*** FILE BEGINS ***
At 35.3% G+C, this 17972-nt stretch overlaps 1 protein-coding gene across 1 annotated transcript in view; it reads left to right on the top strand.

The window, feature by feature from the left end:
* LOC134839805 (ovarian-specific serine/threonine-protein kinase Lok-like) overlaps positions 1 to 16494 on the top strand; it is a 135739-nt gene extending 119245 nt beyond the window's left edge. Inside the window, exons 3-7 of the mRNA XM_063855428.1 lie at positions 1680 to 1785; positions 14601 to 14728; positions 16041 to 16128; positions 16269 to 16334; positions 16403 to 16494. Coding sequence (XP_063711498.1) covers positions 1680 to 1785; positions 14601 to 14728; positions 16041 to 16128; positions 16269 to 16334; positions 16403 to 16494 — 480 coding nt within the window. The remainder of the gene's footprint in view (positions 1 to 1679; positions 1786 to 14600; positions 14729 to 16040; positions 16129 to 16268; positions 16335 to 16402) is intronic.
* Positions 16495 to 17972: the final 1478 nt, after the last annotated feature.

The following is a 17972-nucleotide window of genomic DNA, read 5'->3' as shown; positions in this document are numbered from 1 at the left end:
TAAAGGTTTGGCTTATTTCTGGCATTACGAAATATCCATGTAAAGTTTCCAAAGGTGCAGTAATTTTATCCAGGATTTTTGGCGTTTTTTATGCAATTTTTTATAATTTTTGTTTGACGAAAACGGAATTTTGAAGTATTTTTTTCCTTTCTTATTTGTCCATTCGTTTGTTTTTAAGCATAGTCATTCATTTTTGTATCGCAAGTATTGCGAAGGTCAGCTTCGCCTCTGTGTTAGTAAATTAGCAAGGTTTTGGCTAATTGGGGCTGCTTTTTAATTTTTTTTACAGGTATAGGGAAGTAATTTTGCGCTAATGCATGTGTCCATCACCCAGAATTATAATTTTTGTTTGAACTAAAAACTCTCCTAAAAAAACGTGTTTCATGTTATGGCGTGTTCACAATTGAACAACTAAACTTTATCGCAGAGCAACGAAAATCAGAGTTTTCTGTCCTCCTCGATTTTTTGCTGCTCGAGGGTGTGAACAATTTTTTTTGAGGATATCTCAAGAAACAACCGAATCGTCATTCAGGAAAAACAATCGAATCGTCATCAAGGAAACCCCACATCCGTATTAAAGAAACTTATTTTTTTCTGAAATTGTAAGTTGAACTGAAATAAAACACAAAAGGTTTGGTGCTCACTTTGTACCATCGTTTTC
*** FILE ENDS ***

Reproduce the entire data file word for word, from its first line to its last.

At 35.3% G+C, this 17972-nt stretch overlaps 1 protein-coding gene across 1 annotated transcript in view; it reads left to right on the top strand.

The window, feature by feature from the left end:
* LOC134839805 (ovarian-specific serine/threonine-protein kinase Lok-like) overlaps positions 1 to 16494 on the top strand; it is a 135739-nt gene extending 119245 nt beyond the window's left edge. Inside the window, exons 3-7 of the mRNA XM_063855428.1 lie at positions 1680 to 1785; positions 14601 to 14728; positions 16041 to 16128; positions 16269 to 16334; positions 16403 to 16494. Coding sequence (XP_063711498.1) covers positions 1680 to 1785; positions 14601 to 14728; positions 16041 to 16128; positions 16269 to 16334; positions 16403 to 16494 — 480 coding nt within the window. The remainder of the gene's footprint in view (positions 1 to 1679; positions 1786 to 14600; positions 14729 to 16040; positions 16129 to 16268; positions 16335 to 16402) is intronic.
* Positions 16495 to 17972: the final 1478 nt, after the last annotated feature.

The following is a 17972-nucleotide window of genomic DNA, read 5'->3' as shown; positions in this document are numbered from 1 at the left end:
TAAAGGTTTGGCTTATTTCTGGCATTACGAAATATCCATGTAAAGTTTCCAAAGGTGCAGTAATTTTATCCAGGATTTTTGGCGTTTTTTATGCAATTTTTTATAATTTTTGTTTGACGAAAACGGAATTTTGAAGTATTTTTTTCCTTTCTTATTTGTCCATTCGTTTGTTTTTAAGCATAGTCATTCATTTTTGTATCGCAAGTATTGCGAAGGTCAGCTTCGCCTCTGTGTTAGTAAATTAGCAAGGTTTTGGCTAATTGGGGCTGCTTTTTAATTTTTTTTACAGGTATAGGGAAGTAATTTTGCGCTAATGCATGTGTCCATCACCCAGAATTATAATTTTTGTTTGAACTAAAAACTCTCCTAAAAAAACGTGTTTCATGTTATGGCGTGTTCACAATTGAACAACTAAACTTTATCGCAGAGCAACGAAAATCAGAGTTTTCTGTCCTCCTCGATTTTTTGCTGCTCGAGGGTGTGAACAATTTTTTTTGAGGATATCTCAAGAAACAACCGAATCGTCATTCAGGAAAAACAATCGAATCGTCATCAAGGAAACCCCACATCCGTATTAAAGAAACTTATTTTTTTCTGAAATTGTAAGTTGAACTGAAATAAAACACAAAAGGTTTGGTGCTCACTTTGTACCATCGTTTTC